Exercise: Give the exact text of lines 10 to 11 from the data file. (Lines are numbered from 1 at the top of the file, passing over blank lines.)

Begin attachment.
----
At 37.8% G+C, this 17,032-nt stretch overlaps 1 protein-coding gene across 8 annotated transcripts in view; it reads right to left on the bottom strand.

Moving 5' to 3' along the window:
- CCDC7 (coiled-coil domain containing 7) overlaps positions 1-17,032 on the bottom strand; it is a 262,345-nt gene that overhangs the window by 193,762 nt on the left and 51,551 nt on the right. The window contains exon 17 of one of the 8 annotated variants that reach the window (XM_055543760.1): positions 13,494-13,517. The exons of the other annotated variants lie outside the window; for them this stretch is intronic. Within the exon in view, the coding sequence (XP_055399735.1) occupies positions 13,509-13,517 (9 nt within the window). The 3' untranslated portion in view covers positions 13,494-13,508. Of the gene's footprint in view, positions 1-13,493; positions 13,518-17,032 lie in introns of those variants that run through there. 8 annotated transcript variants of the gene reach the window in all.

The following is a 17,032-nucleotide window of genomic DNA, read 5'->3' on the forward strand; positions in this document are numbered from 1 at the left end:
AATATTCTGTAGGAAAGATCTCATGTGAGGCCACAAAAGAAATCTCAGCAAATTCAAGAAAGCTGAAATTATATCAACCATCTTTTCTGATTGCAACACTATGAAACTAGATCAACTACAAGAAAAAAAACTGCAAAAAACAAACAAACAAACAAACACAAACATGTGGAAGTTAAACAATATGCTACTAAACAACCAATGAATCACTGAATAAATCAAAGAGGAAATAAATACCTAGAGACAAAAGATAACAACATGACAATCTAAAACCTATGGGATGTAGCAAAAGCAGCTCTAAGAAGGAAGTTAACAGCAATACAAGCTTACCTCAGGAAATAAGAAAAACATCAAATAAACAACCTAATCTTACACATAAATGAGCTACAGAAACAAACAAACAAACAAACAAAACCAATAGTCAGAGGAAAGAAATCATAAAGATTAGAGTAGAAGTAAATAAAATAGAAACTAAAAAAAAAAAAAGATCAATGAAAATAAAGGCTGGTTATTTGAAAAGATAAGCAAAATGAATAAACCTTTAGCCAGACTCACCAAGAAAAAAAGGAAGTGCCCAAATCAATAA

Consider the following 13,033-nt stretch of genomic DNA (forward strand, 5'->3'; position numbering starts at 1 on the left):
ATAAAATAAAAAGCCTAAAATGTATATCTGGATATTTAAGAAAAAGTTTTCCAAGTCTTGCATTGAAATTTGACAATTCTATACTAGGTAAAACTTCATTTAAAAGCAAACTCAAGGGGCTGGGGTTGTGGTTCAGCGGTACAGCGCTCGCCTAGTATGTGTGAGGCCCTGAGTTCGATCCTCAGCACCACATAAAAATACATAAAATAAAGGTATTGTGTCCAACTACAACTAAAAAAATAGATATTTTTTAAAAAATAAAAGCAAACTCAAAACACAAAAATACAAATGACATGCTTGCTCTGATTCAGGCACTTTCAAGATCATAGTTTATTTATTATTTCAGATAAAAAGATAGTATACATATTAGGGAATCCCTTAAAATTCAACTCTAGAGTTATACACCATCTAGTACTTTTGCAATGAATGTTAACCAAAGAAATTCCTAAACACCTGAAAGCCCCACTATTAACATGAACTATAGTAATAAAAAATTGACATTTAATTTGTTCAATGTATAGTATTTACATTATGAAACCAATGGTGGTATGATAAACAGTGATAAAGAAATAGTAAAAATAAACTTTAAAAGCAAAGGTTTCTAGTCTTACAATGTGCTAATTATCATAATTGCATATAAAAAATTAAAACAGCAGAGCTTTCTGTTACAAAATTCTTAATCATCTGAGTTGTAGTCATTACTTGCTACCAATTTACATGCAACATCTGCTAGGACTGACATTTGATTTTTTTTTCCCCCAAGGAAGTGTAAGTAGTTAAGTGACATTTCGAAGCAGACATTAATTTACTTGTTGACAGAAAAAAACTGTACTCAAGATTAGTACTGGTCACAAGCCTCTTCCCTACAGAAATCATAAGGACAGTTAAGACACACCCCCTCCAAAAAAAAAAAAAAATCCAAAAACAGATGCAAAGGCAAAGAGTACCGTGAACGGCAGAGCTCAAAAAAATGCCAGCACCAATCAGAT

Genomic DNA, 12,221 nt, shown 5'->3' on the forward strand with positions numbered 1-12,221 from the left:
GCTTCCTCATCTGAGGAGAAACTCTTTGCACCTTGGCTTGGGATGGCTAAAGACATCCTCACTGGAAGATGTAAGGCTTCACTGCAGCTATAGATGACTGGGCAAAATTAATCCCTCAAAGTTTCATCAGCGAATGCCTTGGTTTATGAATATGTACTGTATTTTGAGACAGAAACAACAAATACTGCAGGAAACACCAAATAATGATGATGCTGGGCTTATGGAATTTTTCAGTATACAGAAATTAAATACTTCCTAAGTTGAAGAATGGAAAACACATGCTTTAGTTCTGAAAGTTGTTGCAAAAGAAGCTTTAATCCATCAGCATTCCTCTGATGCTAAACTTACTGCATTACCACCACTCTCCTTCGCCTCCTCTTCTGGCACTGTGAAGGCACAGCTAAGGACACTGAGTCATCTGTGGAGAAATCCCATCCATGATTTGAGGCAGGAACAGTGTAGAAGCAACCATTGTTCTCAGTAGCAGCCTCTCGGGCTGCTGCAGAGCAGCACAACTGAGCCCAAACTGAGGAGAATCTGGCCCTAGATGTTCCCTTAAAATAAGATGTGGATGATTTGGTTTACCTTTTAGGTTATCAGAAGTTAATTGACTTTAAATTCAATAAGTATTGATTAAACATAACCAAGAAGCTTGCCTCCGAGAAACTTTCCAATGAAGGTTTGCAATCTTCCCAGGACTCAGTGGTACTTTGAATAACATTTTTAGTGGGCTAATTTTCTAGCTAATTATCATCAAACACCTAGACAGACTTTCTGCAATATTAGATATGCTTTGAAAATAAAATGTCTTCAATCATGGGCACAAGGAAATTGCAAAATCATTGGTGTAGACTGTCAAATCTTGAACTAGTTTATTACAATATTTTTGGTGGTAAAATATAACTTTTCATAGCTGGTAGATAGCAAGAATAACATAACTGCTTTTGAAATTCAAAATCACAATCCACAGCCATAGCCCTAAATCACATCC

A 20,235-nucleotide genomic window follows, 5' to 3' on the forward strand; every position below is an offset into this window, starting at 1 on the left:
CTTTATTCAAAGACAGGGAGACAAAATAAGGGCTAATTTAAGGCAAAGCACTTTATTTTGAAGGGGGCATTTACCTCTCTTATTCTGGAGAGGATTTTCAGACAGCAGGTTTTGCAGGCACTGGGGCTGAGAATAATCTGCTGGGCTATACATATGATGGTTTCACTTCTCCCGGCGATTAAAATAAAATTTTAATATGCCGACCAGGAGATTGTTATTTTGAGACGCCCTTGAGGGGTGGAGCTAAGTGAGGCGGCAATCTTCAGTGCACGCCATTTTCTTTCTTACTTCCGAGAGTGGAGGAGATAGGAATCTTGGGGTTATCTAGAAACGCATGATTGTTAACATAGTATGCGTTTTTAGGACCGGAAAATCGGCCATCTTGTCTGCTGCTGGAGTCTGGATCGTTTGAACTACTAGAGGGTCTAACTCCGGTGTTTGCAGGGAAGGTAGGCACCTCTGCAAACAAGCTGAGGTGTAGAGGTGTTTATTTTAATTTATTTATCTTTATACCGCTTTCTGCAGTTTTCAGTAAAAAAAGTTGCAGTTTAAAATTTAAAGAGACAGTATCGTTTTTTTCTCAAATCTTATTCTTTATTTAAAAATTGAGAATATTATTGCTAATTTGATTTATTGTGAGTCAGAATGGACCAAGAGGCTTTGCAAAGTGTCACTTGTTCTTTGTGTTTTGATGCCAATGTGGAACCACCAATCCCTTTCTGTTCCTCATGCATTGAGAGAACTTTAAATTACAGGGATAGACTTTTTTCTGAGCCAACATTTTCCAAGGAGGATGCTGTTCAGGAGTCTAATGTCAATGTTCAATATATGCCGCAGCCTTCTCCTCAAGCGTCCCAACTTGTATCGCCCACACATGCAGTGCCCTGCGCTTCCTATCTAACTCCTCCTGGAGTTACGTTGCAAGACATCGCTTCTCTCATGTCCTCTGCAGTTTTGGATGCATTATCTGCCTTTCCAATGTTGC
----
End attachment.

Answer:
A 20,235-nucleotide genomic window follows, 5' to 3' on the forward strand; every position below is an offset into this window, starting at 1 on the left:
CTTTATTCAAAGACAGGGAGACAAAATAAGGGCTAATTTAAGGCAAAGCACTTTATTTTGAAGGGGGCATTTACCTCTCTTATTCTGGAGAGGATTTTCAGACAGCAGGTTTTGCAGGCACTGGGGCTGAGAATAATCTGCTGGGCTATACATATGATGGTTTCACTTCTCCCGGCGATTAAAATAAAATTTTAATATGCCGACCAGGAGATTGTTATTTTGAGACGCCCTTGAGGGGTGGAGCTAAGTGAGGCGGCAATCTTCAGTGCACGCCATTTTCTTTCTTACTTCCGAGAGTGGAGGAGATAGGAATCTTGGGGTTATCTAGAAACGCATGATTGTTAACATAGTATGCGTTTTTAGGACCGGAAAATCGGCCATCTTGTCTGCTGCTGGAGTCTGGATCGTTTGAACTACTAGAGGGTCTAACTCCGGTGTTTGCAGGGAAGGTAGGCACCTCTGCAAACAAGCTGAGGTGTAGAGGTGTTTATTTTAATTTATTTATCTTTATACCGCTTTCTGCAGTTTTCAGTAAAAAAAGTTGCAGTTTAAAATTTAAAGAGACAGTATCGTTTTTTTCTCAAATCTTATTCTTTATTTAAAAATTGAGAATATTATTGCTAATTTGATTTATTGTGAGTCAGAATGGACCAAGAGGCTTTGCAAAGTGTCACTTGTTCTTTGTGTTTTGATGCCAATGTGGAACCACCAATCCCTTTCTGTTCCTCATGCATTGAGAGAACTTTAAATTACAGGGATAGACTTTTTTCTGAGCCAACATTTTCCAAGGAGGATGCTGTTCAGGAGTCTAATGTCAATGTTCAATATATGCCGCAGCCTTCTCCTCAAGCGTCCCAACTTGTATCGCCCACACATGCAGTGCCCTGCGCTTCCTATCTAACTCCTCCTGGAGTTACGTTGCAAGACATCGCTTCTCTCATGTCCTCTGCAGTTTTGGATGCATTATCTGCCTTTCCAATGTTGC